In October, 1855, Captain Hulse was married to Miss Martha Ross, a daughter of Robert and Mary (Hunt) Ross, and to this union five children were born. Rosella married Charles Davis and resides at Salem, Oregon. Catharine is the wife of Elijah Etter, an attorney of Waverly, Illinois,, and the mother of one son Robert. William R., is an abstractor and is engaged in the real-estate business at Carlinville. Robert S., a farmer of Oklahoma, married Alice Tappin and they have two children, Harry and Lee. Charles Abraham, the youngest of

page 508

the children of Captain and Mrs. Hulse died in infancy. Captain Hulse's present wife was Mrs. Dora Baldwin, widow of Thomas J. Baldwin and the mother of five children by her first marriage, namely: Orville, deaceased; Roy; Roscoe, who married Lucy Mant and is the father of three children, Daniel, R.C. and Lee; Maude, who married Isaac Van Zandt, of Fort Worth, Texas, by whom she has three children; and Lottie, who married Elmer Barrows, of Girard, Illinois, and has one son, Orville Edwin.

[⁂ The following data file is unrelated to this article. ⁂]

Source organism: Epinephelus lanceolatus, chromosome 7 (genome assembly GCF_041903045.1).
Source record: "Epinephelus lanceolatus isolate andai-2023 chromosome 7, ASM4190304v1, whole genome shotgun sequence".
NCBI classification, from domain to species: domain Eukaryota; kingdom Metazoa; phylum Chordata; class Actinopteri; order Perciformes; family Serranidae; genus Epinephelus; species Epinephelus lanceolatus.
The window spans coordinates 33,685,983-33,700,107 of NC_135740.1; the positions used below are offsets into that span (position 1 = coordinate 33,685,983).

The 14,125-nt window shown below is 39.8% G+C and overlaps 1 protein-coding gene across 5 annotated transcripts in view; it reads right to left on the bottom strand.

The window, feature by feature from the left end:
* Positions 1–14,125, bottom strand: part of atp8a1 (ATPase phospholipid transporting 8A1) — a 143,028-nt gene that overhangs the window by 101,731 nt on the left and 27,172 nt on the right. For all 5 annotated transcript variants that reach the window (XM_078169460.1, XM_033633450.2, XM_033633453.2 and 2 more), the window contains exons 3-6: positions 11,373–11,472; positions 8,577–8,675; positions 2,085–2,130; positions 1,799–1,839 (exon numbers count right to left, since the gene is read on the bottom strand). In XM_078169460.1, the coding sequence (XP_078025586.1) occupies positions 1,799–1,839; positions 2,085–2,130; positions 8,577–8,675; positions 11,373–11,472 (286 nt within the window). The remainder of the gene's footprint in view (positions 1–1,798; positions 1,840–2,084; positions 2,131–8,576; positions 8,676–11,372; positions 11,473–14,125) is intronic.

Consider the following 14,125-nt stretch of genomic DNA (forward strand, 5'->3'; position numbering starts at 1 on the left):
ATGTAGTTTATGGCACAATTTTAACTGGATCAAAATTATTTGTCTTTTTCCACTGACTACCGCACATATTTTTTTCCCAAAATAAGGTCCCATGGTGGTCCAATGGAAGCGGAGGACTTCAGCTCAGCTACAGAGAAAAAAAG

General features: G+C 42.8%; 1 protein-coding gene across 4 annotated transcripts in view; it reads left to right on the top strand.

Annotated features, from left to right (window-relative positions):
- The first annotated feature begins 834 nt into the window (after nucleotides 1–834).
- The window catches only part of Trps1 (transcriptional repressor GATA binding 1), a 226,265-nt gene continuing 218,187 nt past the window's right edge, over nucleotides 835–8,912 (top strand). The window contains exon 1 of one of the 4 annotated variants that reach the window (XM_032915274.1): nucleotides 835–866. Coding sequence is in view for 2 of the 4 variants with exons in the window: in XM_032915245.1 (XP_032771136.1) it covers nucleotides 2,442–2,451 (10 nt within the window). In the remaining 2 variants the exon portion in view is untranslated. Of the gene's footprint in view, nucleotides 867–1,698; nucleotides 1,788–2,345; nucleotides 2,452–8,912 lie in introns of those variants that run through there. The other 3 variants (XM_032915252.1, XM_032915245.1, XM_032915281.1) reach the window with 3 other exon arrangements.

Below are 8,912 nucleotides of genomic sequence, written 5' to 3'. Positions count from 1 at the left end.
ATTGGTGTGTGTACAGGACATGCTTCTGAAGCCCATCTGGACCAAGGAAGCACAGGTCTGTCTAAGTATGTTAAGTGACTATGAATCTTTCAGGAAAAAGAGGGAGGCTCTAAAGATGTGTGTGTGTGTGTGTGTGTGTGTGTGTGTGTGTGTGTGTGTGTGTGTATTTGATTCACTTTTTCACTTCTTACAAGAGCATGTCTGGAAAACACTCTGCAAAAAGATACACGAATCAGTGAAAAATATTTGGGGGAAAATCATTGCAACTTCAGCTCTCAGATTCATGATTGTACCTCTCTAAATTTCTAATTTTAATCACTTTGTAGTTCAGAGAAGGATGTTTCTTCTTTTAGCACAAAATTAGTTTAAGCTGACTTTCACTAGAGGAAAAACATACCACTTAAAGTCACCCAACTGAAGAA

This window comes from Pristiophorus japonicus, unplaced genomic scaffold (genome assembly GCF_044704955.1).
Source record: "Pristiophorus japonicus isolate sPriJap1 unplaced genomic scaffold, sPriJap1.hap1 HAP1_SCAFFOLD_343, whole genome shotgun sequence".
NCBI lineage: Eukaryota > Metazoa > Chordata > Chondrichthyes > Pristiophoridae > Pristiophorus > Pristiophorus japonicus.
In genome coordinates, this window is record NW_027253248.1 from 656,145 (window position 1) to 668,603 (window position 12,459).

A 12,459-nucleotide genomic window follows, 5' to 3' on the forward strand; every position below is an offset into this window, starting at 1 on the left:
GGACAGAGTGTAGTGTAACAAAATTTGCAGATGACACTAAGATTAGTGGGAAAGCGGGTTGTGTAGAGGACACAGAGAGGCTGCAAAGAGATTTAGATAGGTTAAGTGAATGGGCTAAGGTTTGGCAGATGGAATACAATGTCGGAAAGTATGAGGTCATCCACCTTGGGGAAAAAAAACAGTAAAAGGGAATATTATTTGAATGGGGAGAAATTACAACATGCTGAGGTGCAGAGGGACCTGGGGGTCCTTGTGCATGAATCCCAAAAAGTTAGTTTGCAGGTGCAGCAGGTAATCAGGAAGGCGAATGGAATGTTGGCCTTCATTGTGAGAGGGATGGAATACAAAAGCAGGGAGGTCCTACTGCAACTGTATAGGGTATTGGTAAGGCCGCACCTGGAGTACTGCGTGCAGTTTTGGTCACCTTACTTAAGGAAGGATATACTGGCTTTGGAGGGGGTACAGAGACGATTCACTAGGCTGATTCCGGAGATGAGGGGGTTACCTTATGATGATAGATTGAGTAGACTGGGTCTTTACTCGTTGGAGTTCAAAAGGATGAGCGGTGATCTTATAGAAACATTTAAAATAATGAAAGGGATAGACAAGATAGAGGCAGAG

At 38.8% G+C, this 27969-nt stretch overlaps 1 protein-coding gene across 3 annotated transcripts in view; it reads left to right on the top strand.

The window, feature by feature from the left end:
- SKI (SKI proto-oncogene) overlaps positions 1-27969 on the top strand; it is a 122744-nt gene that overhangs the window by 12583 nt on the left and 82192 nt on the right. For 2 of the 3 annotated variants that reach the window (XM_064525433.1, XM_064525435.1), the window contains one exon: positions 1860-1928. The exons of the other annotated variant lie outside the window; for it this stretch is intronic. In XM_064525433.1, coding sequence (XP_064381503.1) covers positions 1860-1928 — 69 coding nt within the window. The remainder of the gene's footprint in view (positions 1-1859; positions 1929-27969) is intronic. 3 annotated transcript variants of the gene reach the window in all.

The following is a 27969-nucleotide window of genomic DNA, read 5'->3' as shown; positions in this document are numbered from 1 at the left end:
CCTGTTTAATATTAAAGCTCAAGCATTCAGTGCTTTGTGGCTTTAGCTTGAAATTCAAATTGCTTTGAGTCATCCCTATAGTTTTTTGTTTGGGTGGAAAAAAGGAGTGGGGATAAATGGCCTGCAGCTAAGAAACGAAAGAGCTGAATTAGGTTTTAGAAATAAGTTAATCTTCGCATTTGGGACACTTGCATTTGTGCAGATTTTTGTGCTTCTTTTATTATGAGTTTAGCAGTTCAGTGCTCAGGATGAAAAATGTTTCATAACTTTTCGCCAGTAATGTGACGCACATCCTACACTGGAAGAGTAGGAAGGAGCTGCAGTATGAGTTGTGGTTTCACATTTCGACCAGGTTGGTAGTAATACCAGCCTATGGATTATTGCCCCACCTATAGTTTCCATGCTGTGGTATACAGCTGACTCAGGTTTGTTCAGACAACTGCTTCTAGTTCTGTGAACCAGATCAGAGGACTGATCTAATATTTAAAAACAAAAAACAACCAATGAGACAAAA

Captain Hulse and his wife are both members of the Christian Church, of which he is a steward. Politically he gives his support to the democratic party and fraternally he holds membership in Mount Nebo Lodge, No. 76, A.F. & A.M.; Macoupin Chapter, No. 187, R.A.M.; and is also a member of Dan Messick Post, G.A.R. The esteem in which he is held by his army comrades was shown by his election for two terms as commander of the post. Captain Hulse is greatly interested in the community in which he lives and has often demonstrated this interest by personal service in behalf of those less fortunate than himself. A true soldier when the life of the republic was imperiled, he is a patriotic, capable and progressive citizen, and it would be difficult to name a man in Macoupin county who stands higher in the respect of the people than the one whose name introduces this sketch.